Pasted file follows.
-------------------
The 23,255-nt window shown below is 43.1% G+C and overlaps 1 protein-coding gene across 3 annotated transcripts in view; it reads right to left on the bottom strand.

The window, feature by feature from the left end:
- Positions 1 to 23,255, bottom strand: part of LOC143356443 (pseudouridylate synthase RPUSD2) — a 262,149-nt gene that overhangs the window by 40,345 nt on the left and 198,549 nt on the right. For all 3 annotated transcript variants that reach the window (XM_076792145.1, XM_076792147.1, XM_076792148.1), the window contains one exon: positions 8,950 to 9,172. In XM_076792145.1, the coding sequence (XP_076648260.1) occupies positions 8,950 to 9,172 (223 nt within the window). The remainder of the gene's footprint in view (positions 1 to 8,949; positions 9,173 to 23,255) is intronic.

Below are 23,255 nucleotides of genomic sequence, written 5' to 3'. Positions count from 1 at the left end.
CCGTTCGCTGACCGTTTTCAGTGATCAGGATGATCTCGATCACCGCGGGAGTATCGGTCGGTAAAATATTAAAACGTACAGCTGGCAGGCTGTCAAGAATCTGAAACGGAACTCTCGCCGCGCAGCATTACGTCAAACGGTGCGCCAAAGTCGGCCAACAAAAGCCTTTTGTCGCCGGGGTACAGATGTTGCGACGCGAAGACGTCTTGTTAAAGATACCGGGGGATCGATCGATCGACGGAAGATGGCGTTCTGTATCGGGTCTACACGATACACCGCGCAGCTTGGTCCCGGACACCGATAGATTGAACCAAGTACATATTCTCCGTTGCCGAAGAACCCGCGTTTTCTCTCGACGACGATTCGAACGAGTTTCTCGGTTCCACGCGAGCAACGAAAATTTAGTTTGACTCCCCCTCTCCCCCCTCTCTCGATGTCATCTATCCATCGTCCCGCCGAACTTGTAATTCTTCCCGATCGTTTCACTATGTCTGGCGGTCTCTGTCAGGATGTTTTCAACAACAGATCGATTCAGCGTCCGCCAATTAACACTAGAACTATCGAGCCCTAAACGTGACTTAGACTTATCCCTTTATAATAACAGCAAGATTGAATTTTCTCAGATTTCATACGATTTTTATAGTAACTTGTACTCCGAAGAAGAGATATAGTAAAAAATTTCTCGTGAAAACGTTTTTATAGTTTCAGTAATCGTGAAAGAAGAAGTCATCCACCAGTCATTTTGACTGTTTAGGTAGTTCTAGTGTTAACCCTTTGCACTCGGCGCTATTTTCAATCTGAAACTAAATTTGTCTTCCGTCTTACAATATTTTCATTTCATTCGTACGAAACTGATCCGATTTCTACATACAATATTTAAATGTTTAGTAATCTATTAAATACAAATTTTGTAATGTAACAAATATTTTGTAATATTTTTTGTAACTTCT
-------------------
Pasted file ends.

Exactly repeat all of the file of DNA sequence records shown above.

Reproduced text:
The 23,255-nt window shown below is 43.1% G+C and overlaps 1 protein-coding gene across 3 annotated transcripts in view; it reads right to left on the bottom strand.

The window, feature by feature from the left end:
- Positions 1 to 23,255, bottom strand: part of LOC143356443 (pseudouridylate synthase RPUSD2) — a 262,149-nt gene that overhangs the window by 40,345 nt on the left and 198,549 nt on the right. For all 3 annotated transcript variants that reach the window (XM_076792145.1, XM_076792147.1, XM_076792148.1), the window contains one exon: positions 8,950 to 9,172. In XM_076792145.1, the coding sequence (XP_076648260.1) occupies positions 8,950 to 9,172 (223 nt within the window). The remainder of the gene's footprint in view (positions 1 to 8,949; positions 9,173 to 23,255) is intronic.

Below are 23,255 nucleotides of genomic sequence, written 5' to 3'. Positions count from 1 at the left end.
CCGTTCGCTGACCGTTTTCAGTGATCAGGATGATCTCGATCACCGCGGGAGTATCGGTCGGTAAAATATTAAAACGTACAGCTGGCAGGCTGTCAAGAATCTGAAACGGAACTCTCGCCGCGCAGCATTACGTCAAACGGTGCGCCAAAGTCGGCCAACAAAAGCCTTTTGTCGCCGGGGTACAGATGTTGCGACGCGAAGACGTCTTGTTAAAGATACCGGGGGATCGATCGATCGACGGAAGATGGCGTTCTGTATCGGGTCTACACGATACACCGCGCAGCTTGGTCCCGGACACCGATAGATTGAACCAAGTACATATTCTCCGTTGCCGAAGAACCCGCGTTTTCTCTCGACGACGATTCGAACGAGTTTCTCGGTTCCACGCGAGCAACGAAAATTTAGTTTGACTCCCCCTCTCCCCCCTCTCTCGATGTCATCTATCCATCGTCCCGCCGAACTTGTAATTCTTCCCGATCGTTTCACTATGTCTGGCGGTCTCTGTCAGGATGTTTTCAACAACAGATCGATTCAGCGTCCGCCAATTAACACTAGAACTATCGAGCCCTAAACGTGACTTAGACTTATCCCTTTATAATAACAGCAAGATTGAATTTTCTCAGATTTCATACGATTTTTATAGTAACTTGTACTCCGAAGAAGAGATATAGTAAAAAATTTCTCGTGAAAACGTTTTTATAGTTTCAGTAATCGTGAAAGAAGAAGTCATCCACCAGTCATTTTGACTGTTTAGGTAGTTCTAGTGTTAACCCTTTGCACTCGGCGCTATTTTCAATCTGAAACTAAATTTGTCTTCCGTCTTACAATATTTTCATTTCATTCGTACGAAACTGATCCGATTTCTACATACAATATTTAAATGTTTAGTAATCTATTAAATACAAATTTTGTAATGTAACAAATATTTTGTAATATTTTTTGTAACTTCT